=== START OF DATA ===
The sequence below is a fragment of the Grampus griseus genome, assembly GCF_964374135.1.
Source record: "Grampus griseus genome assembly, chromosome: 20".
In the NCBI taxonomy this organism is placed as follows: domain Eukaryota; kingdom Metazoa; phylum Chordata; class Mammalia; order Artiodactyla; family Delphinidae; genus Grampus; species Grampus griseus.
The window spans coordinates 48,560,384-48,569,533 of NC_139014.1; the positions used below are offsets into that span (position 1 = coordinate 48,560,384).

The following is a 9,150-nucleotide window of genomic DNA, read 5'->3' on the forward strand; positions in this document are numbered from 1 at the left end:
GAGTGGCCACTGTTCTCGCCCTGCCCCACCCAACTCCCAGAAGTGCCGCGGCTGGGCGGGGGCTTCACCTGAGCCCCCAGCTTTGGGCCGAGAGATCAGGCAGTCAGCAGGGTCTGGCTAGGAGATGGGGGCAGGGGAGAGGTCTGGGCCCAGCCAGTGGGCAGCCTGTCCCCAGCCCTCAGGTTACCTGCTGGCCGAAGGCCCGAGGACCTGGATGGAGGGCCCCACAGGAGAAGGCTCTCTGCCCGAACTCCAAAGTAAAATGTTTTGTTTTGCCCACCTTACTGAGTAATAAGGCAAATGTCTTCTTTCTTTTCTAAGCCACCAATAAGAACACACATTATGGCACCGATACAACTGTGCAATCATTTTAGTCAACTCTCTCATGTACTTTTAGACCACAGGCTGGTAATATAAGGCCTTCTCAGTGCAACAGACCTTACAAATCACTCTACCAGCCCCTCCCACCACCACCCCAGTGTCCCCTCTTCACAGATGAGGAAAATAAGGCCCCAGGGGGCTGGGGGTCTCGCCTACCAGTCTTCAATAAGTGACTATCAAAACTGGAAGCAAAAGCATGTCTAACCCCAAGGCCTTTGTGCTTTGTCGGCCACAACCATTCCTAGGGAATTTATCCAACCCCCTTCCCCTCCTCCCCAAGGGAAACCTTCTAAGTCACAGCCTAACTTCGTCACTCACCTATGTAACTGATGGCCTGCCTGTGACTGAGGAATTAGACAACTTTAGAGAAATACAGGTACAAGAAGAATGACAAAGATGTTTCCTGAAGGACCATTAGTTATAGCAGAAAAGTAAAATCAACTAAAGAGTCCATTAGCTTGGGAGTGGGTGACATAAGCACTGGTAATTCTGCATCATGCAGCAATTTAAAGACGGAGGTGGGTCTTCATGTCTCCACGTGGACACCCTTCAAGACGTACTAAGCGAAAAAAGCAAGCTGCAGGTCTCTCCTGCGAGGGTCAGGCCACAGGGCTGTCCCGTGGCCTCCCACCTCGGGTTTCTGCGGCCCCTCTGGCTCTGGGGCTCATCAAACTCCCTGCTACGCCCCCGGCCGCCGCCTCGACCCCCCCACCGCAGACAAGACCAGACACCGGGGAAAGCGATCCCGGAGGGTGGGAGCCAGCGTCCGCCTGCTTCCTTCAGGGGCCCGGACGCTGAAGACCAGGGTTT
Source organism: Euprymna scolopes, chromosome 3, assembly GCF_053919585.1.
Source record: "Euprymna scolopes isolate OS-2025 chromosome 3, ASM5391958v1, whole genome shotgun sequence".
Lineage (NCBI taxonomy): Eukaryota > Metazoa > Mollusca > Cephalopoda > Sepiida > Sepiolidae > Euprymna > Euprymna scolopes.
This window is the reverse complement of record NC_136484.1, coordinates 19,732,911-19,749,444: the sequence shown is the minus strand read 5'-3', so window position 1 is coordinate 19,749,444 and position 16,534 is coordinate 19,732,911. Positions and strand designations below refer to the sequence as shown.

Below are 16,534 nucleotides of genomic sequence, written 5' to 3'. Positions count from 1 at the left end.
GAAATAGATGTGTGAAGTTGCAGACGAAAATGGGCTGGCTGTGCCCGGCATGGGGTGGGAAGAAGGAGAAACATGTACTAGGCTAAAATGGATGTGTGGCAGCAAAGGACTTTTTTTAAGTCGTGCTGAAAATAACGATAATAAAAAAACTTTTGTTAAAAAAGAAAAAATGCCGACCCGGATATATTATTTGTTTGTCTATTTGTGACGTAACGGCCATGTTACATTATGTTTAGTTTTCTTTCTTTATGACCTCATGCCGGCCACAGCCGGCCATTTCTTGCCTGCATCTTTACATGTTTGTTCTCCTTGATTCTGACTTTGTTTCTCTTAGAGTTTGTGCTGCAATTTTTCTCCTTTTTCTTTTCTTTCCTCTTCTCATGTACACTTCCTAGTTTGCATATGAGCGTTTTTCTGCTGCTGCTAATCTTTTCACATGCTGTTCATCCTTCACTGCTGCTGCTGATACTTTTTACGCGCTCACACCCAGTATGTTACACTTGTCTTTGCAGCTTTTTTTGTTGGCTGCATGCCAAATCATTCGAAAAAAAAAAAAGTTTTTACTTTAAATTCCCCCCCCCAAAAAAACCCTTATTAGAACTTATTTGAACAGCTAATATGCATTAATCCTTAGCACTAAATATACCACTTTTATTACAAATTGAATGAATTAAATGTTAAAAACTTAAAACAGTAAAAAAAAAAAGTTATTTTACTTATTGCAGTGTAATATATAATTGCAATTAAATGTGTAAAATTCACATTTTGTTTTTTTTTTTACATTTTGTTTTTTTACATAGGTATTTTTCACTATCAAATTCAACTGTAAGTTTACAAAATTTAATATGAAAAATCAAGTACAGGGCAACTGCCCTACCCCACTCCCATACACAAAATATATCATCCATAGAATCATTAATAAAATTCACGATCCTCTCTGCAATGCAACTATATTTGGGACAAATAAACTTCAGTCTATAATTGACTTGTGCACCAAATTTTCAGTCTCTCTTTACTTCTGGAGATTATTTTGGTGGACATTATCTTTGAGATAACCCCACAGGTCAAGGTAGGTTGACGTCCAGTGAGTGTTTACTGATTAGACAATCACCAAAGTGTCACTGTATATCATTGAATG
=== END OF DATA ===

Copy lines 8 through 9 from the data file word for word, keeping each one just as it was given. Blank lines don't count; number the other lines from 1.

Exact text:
Source record: "Euprymna scolopes isolate OS-2025 chromosome 3, ASM5391958v1, whole genome shotgun sequence".
Lineage (NCBI taxonomy): Eukaryota > Metazoa > Mollusca > Cephalopoda > Sepiida > Sepiolidae > Euprymna > Euprymna scolopes.